At the Passover feast the night before his crucifixion, Jesus broke bread and gave it to his disciples telling them, “Take and eat; this is my body.” Then he took the Passover cup and told them, “Drink from it, all of you. This is my blood of the covenant which is poured out for many for the forgiveness of sins.”
Those words are recorded in Matthew 26:26-29. In the preceding verses (20-25) Jesus is telling his twelve disciples that one of them will betray him. One-by-one eleven of them ask, “Surely not I, Lord?” They were concerned about what Jesus had said. They had not yet been tested, and so they were not sure if they would remain faithful under persecution. If the time came to give their lives for their Lord, would they be able to do it? They didn’t know, but Jesus knew. After eleven of the disciples had asked the question, it was time for Judas to ask. Judas said, “Surely not I, Rabbi?” Notice the difference in his question. The others said, “Surely not I, Lord?” Judas said, “Surely not I, Rabbi.”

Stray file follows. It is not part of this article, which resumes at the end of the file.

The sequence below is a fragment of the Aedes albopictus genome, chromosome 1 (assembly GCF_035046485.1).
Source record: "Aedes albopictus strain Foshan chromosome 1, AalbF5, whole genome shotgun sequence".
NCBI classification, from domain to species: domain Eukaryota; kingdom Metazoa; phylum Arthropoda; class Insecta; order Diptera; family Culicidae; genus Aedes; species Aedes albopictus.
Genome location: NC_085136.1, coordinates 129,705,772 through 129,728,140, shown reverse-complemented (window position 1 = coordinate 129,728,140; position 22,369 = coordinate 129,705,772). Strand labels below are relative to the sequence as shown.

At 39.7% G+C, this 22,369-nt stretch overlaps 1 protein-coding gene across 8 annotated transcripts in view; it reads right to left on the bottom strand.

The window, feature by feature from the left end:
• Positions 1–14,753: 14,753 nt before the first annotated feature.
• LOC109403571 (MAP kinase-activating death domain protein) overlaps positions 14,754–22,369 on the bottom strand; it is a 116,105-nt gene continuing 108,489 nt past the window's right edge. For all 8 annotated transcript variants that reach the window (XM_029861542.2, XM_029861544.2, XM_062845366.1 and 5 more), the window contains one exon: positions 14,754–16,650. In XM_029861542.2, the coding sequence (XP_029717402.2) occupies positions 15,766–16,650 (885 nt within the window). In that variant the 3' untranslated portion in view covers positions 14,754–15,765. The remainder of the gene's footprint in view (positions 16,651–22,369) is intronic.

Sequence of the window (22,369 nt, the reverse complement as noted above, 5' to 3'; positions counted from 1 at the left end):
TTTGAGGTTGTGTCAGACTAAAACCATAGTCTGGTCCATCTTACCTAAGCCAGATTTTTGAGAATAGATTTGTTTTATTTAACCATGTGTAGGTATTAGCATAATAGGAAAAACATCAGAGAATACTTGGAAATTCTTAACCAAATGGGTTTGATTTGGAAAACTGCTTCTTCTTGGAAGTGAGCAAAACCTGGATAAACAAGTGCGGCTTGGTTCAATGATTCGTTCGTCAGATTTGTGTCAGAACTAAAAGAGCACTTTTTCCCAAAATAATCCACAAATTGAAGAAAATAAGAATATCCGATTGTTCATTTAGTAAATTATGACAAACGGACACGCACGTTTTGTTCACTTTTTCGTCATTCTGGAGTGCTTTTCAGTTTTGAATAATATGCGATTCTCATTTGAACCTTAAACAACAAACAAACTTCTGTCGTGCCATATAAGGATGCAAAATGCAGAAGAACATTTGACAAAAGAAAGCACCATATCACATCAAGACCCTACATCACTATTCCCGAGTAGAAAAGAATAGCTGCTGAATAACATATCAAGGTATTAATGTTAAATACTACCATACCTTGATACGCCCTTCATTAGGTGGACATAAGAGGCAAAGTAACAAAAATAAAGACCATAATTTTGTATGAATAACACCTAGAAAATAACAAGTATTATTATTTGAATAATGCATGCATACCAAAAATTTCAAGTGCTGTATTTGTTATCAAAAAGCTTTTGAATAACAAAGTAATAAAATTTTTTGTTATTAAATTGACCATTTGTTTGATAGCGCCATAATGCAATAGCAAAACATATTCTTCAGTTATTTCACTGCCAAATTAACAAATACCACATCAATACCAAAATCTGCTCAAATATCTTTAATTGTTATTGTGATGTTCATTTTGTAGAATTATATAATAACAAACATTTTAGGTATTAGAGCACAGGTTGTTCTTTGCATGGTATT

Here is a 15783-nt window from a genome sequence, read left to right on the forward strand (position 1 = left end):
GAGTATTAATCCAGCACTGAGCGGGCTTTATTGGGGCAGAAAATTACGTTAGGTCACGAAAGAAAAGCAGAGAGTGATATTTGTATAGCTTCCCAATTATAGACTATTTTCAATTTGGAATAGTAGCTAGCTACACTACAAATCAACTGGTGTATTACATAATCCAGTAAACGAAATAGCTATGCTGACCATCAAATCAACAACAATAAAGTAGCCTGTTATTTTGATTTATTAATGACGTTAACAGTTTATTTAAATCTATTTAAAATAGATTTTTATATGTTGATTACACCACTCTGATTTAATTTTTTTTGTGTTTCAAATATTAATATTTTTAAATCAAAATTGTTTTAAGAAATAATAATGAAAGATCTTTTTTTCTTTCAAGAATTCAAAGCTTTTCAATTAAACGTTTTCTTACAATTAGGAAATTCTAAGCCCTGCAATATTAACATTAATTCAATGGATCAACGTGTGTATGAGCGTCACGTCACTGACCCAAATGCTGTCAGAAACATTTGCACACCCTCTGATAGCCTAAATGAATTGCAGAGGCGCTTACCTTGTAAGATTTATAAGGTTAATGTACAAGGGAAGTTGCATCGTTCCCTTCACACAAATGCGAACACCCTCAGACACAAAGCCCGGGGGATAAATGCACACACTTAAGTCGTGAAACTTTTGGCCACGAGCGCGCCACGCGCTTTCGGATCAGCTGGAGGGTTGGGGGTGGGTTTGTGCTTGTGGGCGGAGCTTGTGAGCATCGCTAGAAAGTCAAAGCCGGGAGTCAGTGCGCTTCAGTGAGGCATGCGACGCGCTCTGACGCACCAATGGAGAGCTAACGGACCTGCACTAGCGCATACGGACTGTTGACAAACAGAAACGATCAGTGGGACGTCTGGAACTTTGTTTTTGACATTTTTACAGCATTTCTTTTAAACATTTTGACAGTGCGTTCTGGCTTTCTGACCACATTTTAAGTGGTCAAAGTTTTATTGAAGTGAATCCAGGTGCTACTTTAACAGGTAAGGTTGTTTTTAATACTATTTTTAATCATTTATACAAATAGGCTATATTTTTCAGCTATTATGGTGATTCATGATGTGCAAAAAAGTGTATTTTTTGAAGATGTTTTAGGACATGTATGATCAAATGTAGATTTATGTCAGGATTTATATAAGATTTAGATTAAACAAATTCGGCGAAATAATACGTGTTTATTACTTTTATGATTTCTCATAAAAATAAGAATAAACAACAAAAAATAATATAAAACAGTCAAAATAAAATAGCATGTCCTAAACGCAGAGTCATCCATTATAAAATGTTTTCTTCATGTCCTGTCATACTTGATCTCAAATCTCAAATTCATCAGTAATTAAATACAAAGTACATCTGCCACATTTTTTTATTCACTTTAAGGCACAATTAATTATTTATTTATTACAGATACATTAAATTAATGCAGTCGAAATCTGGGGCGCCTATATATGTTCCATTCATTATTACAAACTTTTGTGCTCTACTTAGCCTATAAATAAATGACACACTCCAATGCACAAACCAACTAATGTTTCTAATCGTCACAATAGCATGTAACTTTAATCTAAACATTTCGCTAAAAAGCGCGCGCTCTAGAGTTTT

To the questions asked by the first eleven disciples Jesus gave a vague answer saying, “The one who has dipped his hand into the bowl with me will betray me.” I suspect that many, if not all of them had dipped bread into the same bowl with Jesus. He then followed with a warning to them, But woe to that man who betrays the Son of Man! It would be better for him if he had not been born.” That would have given each of them something to think about. But when Judas asked his question. Jesus replied with a clear answer, “Yes, it is you.” Jesus knew who would betray him. It was the one who called him “Rabbi” not the ones who called him “Lord.”
To eleven of the disciples, Jesus was Lord. All eleven of them remained faithful to their Lord, even when it led to their martyrdom. Judas saw Jesus as merely a teacher. He betrayed his teacher and then in despair took his own life. One word indicated a world of difference in the attitude of these men. One word led to tragedy. The other led to glory. Think about this—do you call Jesus a good teacher, or do you call him Lord?
–Roland Earnst © 2017